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1. Overview

In this tutorial, we'll look at several methods in Java for checking if an element in one List is also present in another. We'll explore various ways how to achieve it using Java Streams, Collections disjoint(), and Apache Commons.

2. Checking for Basic Equivalence

The simplest version of this problem is if we want to check if an element in one List is equivalent to one in another. This could be primitive values or objects, assuming we've set up our objects to be compared. Let's create some Lists to compare:

List<String> listOfLetters = Arrays.asList("a", "b", "c", "d");
List<String> listOfLettersWithOverlap = Arrays.asList("d", "e", "f", "g");
List<String> listOfCities = Arrays.asList("London", "Berlin", "Paris", "Brussels");

The String “d” appears in the first two Lists, so we'd expect any solution to this problem to detect that. We'd also expect comparing either of the first two with listOfCities to return a negative result.

2.1. Using Disjoints

The first option we'll look at is the disjoint() method found in the Java Collections library. disjoint() returns true if two specified Collections have no elements in common. Therefore, as we are looking to find when two Collections do have elements in common, we'll reverse the result with the not operator:

void givenValuesToCompare_whenUsingCollectionsDisjoint_thenDetectElementsInTwoLists() {
    boolean shouldBeTrue = !Collections.disjoint(listOfLetters, listOfLettersWithOverlap);

    boolean shouldBeFalse = !Collections.disjoint(listOfLetters, listOfCities);

Above, we see the expected result of our overlapping lists of letters returning true and a false value returning after comparing them with the list of cities.

2.2. Using Streams

The second way available to us in Java is using Streams. Specifically, we'll utilize the anyMatch() method, which returns true if any element in the Stream matches the given predicate:

void givenValuesToCompare_whenUsingStreams_thenDetectElementsInTwoLists() {
    boolean shouldBeTrue =

    boolean shouldBeFalse =

The predicate provided to anyMatch() is a call to the Collections contains() method. This returns true if the Collection contains the specified element.

2.3. Using Apache Commons

Our final method is to use Apache Commons CollectionUtils method containsAny(). In order to use this, we'll first need to import the dependency into our pom.xml:


We can find the latest version in the Maven Repository. With that ready, we can then use the library like this:

void givenValuesToCompare_whenUsingApacheCollectionUtils_thenDetectElementsInTwoLists() {
    boolean shouldBeTrue = CollectionUtils.containsAny(listOfLetters, listOfLettersWithOverlap);

    boolean shouldBeFalse = CollectionUtils.containsAny(listOfLetters, listOfCities);

This method is simple and readable. However, it is only likely to be used if we are already using the Apache imports, given that there are inbuilt Java methods.

3. Checking for a Property Within an Object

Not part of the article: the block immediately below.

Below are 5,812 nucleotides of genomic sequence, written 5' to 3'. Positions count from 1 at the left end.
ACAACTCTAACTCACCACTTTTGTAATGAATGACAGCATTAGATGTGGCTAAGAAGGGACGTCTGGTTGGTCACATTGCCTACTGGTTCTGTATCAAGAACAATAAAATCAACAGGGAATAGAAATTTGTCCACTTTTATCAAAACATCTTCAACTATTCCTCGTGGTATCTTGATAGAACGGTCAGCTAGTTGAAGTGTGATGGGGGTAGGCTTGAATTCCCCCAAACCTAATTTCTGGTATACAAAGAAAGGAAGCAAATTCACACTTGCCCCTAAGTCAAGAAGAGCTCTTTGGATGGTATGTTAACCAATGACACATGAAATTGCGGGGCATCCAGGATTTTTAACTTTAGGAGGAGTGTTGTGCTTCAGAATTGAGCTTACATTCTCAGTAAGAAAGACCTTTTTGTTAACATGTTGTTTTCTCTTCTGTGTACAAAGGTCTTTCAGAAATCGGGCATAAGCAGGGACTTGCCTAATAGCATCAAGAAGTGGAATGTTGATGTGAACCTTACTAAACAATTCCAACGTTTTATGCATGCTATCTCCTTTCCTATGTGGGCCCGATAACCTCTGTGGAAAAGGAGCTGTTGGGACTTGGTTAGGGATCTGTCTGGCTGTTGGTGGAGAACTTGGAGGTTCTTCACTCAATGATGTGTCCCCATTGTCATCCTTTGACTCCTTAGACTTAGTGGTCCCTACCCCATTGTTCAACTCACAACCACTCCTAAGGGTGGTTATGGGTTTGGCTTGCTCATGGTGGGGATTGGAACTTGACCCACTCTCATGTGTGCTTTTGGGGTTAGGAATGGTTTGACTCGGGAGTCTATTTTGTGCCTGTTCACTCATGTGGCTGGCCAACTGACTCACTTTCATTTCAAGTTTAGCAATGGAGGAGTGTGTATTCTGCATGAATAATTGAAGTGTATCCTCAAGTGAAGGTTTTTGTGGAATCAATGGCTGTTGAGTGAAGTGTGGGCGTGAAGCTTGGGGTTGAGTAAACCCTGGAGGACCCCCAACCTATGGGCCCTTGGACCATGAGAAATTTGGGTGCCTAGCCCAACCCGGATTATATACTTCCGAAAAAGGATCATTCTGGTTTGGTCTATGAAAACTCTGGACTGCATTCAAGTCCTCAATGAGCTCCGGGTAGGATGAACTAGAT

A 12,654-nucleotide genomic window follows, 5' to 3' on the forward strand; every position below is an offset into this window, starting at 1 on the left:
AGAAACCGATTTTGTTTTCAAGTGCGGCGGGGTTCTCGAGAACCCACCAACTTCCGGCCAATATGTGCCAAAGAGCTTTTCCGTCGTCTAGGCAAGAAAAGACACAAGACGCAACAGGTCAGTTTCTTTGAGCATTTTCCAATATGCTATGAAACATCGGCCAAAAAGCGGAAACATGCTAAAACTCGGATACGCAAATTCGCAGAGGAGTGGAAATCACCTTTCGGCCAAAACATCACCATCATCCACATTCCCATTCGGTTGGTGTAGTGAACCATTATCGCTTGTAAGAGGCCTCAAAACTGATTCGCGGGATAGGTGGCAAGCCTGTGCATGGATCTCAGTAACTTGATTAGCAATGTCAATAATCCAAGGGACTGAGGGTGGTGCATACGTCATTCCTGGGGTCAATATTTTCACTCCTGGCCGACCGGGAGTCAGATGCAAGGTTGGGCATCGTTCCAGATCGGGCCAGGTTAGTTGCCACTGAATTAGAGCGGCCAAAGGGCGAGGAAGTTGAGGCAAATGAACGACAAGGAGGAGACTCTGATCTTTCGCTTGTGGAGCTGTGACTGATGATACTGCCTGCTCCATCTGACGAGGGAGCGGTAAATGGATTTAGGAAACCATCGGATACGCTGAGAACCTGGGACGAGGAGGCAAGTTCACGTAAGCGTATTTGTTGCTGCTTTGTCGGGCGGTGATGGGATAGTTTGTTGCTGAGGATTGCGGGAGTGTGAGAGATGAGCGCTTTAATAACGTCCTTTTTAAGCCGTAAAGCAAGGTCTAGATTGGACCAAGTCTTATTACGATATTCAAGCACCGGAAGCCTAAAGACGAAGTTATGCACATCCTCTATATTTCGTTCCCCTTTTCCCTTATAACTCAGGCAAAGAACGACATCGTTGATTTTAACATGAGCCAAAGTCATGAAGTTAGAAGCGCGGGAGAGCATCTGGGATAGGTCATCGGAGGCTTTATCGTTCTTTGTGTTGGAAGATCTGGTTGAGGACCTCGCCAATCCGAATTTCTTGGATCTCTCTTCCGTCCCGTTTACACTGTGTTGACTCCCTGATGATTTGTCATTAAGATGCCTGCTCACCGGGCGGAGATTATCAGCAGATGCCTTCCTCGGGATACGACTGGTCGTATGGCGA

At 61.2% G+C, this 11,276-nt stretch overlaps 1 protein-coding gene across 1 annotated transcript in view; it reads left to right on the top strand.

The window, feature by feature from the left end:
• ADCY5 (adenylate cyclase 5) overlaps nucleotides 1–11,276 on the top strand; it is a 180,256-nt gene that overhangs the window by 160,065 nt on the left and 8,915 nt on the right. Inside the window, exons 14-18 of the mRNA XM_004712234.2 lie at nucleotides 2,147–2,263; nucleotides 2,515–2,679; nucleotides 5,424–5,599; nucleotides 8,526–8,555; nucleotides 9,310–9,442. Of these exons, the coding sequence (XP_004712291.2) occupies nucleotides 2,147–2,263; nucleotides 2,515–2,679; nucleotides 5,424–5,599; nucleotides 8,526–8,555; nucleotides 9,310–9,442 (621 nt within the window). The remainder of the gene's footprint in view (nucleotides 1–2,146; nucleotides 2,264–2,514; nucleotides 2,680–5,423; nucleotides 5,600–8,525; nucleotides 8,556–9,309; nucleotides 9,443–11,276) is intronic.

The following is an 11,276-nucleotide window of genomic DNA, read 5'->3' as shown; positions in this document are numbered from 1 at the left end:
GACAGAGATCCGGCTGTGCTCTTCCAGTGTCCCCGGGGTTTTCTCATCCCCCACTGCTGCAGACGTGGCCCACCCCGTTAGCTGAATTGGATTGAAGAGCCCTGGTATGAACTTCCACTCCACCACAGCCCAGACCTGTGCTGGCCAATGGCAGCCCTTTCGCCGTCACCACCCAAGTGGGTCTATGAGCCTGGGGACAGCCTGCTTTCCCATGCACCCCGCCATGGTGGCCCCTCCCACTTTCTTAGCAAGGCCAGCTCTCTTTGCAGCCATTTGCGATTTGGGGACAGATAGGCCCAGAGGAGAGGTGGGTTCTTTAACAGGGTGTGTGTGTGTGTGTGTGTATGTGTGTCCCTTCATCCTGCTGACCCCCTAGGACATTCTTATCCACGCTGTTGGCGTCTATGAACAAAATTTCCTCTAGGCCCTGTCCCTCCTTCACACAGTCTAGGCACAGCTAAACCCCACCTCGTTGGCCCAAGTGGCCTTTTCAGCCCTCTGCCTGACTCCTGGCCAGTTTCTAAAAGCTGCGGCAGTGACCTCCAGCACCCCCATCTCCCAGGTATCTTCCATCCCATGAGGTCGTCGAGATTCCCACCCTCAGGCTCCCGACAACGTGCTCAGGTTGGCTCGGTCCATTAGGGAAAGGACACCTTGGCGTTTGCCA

A more complex version of this problem is if we want to check if any objects in two Lists have matching properties. Let's create an example object we can use for this:

class Country {
    String name;
    String language;
    // standard getters, setters and constructors

Following that, we can create a few instances of the Country class and put them into two Lists:

Country france = new Country("France", "French");
Country mexico = new Country("Mexico", "Spanish");
Country spain = new Country("Spain", "Spanish");
List<Country> franceAndMexico = Arrays.asList(france, mexico);
List<Country> franceAndSpain = Arrays.asList(france, spain);

Both Lists have a country with the language Spanish, so we should be able to detect that when comparing them.

3.1. Using Streams

Let's use the above Lists and check if we have countries in both that speak the same language. We can use Streams to do this in a similar way to what we saw in section 2.2. The main difference here is we use map() to extract the property we are interested in, the language in this example:

public void givenPropertiesInObjectsToCompare_whenUsingStreams_thenDetectElementsInTwoLists() {
    boolean shouldBeTrue =


We again utilize anyMatch(). However, this time we collect the languages into a Set and use contains() to check if the current language is in the Set. As shown above, we find a match as both Lists contain a Spanish-speaking country.

4. Conclusion

In this article, we've seen that Streams are the most versatile solution to this problem. We can easily use them to compare entire objects or properties within the objects. Additionally, we've looked at alternatives for simpler use cases with Java's disjoint() and Apache's containsAny(). Both of which are easy to use and produce readable code.

As always, the full code for the examples is available over on GitHub.

Course – LS – All

Get started with Spring 5 and Spring Boot 2, through the Learn Spring course:

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